Buck, who was narrowly defeated by Michael Bennet in the 2010 race for a U.S. Senate seat, has long denied that he's a warrior against women -- a narrative used by opponents to characterize his support of the so-called Personhood Amendment, his opposition to abortion even in cases of rape and incest, and a joke about high heels that was taken the wrong way. But when it comes to marijuana regulation, he believes "voters are going to be able to distinguish personalities from issues -- and I think it's important that we focus on the safety of children and others in our community and not talk about distortions that arise out of past political campaigns. This is an issue-oriented campaign we're running, and I hope the other side does the same."With this in mind, Buck directs his statements on the potential repercussions of making marijuana widely available for adult-recreational use. If Amendment 64 passes, he predicts that "we're going to see a proliferation of marijuana and a proliferation of young people using marijuana. We're going to see expulsion and dropout rates increase in our K-12 system. Really, I think this is a very simple equation: It is a profit-versus-people debate."
The Yes on 64 campaign has depicted Buck as the spokesman for Smart Colorado, but he feels that definition is premature. "I don't know what role I'm going to play," he says. "I just got involved a week ago, and I'm trying to help get the leadership group together. I'm happy to talk on the issue, and I will be speaking publicly on the issue as often as possible. But I imagine that when we get up and running, we will hire a spokesperson to deal with the media and other groups as it comes up."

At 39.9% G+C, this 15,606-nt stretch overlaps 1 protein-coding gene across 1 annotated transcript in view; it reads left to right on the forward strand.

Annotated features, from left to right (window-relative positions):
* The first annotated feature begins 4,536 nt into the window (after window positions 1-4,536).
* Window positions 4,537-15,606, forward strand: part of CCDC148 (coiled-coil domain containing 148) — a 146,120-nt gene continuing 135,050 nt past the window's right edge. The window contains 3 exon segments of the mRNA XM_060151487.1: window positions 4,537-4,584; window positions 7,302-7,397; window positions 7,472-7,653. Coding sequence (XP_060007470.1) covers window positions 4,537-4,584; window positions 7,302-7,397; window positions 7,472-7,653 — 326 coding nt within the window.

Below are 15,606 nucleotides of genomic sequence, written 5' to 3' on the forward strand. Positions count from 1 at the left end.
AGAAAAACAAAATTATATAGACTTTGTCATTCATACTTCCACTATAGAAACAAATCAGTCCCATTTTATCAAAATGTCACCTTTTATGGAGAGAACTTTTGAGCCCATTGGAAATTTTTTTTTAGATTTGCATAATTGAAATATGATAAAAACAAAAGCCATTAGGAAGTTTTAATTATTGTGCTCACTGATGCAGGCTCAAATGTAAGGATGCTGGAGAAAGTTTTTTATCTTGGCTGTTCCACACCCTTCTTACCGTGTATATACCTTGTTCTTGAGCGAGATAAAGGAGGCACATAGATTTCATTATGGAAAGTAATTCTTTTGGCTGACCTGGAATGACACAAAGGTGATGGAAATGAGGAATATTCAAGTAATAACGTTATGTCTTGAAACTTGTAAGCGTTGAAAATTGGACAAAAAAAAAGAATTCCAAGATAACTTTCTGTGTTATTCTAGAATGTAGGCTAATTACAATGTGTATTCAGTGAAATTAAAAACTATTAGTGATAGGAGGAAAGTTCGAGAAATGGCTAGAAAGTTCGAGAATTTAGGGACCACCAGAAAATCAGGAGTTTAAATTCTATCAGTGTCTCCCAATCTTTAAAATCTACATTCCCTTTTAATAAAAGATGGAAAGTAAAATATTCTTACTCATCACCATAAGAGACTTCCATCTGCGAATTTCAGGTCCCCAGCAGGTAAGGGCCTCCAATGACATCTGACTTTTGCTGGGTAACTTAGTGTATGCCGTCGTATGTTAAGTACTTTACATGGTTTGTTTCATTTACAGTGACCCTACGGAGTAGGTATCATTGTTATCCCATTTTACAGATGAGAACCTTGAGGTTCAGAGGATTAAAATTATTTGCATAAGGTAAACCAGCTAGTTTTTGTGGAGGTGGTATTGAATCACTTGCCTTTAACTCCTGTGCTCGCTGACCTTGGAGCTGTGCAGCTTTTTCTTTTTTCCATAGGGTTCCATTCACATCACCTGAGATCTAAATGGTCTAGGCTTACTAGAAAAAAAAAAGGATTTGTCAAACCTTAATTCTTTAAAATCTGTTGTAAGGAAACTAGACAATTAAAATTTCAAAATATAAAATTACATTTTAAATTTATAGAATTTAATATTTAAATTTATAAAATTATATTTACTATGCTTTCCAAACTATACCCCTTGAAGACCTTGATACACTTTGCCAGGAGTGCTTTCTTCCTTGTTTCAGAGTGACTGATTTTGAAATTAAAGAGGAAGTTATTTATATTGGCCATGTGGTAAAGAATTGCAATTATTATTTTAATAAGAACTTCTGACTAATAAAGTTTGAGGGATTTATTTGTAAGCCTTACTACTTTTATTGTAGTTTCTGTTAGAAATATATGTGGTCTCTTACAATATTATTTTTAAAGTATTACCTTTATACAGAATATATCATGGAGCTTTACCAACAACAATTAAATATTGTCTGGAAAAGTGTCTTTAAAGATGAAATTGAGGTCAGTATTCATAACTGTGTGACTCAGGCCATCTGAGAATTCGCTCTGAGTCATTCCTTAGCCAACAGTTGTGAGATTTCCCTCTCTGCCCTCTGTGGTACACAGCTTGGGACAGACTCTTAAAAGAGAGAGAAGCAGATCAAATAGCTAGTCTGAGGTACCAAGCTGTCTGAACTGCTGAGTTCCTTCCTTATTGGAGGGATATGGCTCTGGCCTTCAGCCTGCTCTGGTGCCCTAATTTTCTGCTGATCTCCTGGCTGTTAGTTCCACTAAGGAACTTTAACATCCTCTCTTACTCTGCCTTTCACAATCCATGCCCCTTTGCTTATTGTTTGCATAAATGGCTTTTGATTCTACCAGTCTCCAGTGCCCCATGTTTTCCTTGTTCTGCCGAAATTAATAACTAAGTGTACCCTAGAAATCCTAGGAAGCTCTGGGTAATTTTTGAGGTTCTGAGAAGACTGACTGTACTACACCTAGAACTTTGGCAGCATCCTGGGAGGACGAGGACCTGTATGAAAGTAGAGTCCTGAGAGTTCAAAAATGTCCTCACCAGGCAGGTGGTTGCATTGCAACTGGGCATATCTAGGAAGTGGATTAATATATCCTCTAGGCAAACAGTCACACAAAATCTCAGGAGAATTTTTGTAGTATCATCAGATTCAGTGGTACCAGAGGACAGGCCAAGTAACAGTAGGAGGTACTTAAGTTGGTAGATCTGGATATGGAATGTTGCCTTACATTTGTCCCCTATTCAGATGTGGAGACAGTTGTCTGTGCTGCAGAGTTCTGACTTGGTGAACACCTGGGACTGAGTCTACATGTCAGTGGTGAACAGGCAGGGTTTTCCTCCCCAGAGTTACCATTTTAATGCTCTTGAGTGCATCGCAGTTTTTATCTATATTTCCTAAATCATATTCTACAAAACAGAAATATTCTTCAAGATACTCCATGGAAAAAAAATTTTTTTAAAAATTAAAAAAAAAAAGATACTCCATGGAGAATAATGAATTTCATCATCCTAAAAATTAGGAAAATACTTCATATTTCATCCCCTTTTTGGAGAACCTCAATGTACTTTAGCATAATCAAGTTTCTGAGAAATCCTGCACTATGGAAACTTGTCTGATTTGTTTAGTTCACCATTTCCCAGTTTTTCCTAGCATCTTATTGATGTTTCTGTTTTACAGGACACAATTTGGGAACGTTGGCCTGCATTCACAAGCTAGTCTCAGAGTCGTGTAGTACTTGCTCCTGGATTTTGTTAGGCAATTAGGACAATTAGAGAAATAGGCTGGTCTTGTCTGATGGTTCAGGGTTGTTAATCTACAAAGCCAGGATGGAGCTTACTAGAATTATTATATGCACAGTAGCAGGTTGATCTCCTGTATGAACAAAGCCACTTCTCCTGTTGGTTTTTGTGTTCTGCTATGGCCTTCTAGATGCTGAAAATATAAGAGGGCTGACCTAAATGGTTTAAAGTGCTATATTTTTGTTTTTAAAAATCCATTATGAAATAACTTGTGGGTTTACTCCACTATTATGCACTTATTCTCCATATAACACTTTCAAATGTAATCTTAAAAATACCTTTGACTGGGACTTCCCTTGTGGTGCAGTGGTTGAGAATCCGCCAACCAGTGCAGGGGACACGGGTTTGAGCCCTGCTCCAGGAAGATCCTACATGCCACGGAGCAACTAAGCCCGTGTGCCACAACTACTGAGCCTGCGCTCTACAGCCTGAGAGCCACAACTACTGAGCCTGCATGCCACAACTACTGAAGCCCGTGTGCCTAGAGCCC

In the meantime, there's a large disparity between the various camps when it comes to funds collected to date -- around $2 million for the pro-64 group as compared to approximately $15,000 for Smart Colorado. Buck doesn't expect this gap to linger over the long term. "I think the fundraising numbers will go up" for the No on 64 outfit, he maintains. "Ultimately, this will involve a lot of grassroots organizing around the state as well as a media buy close to the election -- but we can't get outspent and hope to get our message out on this issue."
Not that he begrudges advocates from out of state from contributing to either side. "I think it makes sense that there's going to be national money," he allows. However, he draws a contrast between "people who have a profit motive and a group that has a concern about the health of our children. That's the real difference on this issue. For people involved in the marijuana industry, this is an investment in their future. For people opposed, the investment is in our children."
Update, 10:02 a.m. June 12: After we posted the interview with Amendment 64 opponent Ken Buck above, Yes on 64 spokeswoman Betty Aldworth responded with these comments via e-mail:
"We are pleased to see Ken Buck calling for an issue-oriented campaign. We are completely on-board. We hope, however, that he develops a greater understanding of the issues involved as the campaign progresses. He suggests that he is on the side of children, while supporting the continuation of marijuana prohibition which makes unregulated marijuana widely available to teens on the streets. We noted in a release last week that teen use of cigarettes has dropped significantly in the U.S. since regulations on sales were enforced. We should be doing the same for marijuana.